You’d have to do it (and maybe all it takes is to sign in). There are three specific things you’d need to do to ensure you setup your Facebook business manager account right.
Setup your Business Manager Account
Create a page or claim a page (You’d request access to a page – as a page admin — if you are a freelancer or an agency so that you can work for your clients).
Create or claim your ad account (You’d request access to an ad account – as an account advertiser — if you are a freelancer or an agency so that you can work for your clients).
Step 2: If you haven’t created a page for your business, you can do it. If you already created a page, you should claim your Facebook Business Page by entering your Facebook business page URL (You’ll be automatically accepted if you are the admin of the page).
If you are an agency, request your clients to give you “Facebook Page Admin” access.
Step 3: Create or claim your Facebook ad account for your business. When you create your new Facebook Ad account, give it your business name and add a payment method to your account.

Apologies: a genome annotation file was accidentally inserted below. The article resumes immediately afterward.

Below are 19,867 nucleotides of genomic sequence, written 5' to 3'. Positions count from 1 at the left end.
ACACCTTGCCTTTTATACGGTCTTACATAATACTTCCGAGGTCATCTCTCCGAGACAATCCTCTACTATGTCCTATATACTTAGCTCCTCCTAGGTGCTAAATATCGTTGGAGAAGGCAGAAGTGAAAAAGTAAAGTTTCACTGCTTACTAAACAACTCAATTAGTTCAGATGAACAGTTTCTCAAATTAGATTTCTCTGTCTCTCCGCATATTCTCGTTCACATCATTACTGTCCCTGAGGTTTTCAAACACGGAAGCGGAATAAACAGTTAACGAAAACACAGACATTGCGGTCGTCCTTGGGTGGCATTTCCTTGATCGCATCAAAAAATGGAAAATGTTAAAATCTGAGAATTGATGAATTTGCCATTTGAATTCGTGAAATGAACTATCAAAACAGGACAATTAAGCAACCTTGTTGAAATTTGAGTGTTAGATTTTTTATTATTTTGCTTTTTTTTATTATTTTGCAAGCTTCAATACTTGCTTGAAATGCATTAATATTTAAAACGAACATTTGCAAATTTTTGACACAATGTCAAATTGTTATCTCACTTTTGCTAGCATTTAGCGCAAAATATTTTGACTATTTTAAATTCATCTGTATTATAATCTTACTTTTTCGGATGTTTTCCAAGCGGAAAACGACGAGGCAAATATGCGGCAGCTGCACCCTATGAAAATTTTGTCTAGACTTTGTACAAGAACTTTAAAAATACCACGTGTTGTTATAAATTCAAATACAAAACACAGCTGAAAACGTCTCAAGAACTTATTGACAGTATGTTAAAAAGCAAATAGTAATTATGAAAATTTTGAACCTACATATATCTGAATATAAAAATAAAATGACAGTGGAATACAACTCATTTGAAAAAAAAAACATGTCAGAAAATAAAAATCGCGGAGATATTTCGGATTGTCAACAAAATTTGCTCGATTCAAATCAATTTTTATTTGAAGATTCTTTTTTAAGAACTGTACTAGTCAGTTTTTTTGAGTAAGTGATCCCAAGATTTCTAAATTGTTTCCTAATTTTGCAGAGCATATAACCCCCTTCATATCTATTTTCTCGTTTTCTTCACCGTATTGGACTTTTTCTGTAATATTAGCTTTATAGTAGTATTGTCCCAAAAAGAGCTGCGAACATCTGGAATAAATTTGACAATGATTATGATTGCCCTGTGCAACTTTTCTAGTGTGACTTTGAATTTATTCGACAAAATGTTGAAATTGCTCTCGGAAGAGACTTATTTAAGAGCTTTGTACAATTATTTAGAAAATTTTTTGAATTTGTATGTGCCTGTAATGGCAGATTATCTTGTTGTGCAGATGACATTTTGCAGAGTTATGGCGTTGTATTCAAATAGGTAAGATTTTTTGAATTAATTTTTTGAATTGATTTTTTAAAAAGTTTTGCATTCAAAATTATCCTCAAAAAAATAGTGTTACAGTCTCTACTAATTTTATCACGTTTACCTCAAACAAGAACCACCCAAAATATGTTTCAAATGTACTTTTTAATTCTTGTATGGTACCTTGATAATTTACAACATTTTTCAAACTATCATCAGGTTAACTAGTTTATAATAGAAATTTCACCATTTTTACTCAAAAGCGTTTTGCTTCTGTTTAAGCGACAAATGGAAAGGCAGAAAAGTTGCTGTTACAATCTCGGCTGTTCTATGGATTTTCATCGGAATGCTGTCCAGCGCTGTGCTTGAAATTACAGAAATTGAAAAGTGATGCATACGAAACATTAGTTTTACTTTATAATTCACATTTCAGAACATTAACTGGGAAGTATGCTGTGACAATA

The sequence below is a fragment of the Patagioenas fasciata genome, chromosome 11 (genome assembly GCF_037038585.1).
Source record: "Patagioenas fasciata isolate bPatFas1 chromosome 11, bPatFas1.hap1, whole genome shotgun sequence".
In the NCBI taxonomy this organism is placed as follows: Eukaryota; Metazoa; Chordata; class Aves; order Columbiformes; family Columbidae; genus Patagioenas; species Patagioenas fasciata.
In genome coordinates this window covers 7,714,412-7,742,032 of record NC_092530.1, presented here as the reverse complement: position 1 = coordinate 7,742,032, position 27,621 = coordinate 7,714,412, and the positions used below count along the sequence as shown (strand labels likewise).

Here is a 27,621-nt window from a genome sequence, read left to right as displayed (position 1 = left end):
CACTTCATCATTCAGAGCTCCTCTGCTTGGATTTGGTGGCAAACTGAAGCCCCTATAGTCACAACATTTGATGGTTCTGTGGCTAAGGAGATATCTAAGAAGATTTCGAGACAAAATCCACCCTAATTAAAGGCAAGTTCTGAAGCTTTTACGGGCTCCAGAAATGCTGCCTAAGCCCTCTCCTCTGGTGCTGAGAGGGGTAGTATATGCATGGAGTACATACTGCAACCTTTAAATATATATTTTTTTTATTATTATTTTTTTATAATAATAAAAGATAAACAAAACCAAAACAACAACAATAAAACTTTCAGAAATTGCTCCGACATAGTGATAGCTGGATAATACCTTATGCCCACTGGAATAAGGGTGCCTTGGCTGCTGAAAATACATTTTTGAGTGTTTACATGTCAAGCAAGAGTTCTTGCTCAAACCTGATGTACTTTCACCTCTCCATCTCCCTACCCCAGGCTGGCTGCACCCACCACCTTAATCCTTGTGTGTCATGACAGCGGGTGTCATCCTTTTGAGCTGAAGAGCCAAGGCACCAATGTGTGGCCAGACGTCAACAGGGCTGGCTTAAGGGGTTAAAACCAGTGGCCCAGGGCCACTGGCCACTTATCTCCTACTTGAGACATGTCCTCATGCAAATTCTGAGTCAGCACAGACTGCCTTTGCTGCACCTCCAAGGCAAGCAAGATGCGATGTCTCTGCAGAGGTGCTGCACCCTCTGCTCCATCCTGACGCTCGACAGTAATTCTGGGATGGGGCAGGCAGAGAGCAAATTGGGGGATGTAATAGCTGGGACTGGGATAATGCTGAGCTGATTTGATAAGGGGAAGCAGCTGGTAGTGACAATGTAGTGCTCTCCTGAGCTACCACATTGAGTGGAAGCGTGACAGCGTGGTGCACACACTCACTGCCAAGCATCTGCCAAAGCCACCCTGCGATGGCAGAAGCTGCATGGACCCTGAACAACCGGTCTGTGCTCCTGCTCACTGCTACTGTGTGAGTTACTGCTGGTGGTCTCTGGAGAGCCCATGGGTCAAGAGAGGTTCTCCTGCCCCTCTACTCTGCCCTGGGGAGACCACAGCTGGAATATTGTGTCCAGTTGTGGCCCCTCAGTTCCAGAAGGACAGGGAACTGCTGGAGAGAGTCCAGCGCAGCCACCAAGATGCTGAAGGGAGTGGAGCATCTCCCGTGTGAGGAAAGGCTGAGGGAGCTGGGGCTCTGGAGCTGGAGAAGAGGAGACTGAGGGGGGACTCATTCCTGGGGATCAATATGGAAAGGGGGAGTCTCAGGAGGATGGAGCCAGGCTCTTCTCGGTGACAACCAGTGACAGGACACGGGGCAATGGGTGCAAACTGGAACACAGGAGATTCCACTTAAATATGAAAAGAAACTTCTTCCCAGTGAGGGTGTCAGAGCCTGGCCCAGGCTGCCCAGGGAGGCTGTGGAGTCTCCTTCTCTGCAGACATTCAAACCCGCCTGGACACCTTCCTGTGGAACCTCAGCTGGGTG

If you are an agency, request your clients to give you “Facebook Advertiser” access and not “admin”
Give yourself (and others) Access
You aren’t done yet.
Once you create or claim your Facebook business pages and accounts, you’d need to assign yourself to both your Facebook business page and to your ad account (if you have to) from within your business manager account.
For each asset (like a business page and the ad account), click on the icon on the extreme left within “business settings”, find your page and/or ad account, and assign yourself.
This is how it’d look like:
When you assign yourself or your team to a business page
When you assign yourself or your team to your business ad account:
Once you are done, refresh and you’d see admin level access to your business page and your business ad account after logging in.
For agencies (like ours), we’ll be able to see an entire list of all pages and ad accounts that you manage for your clients.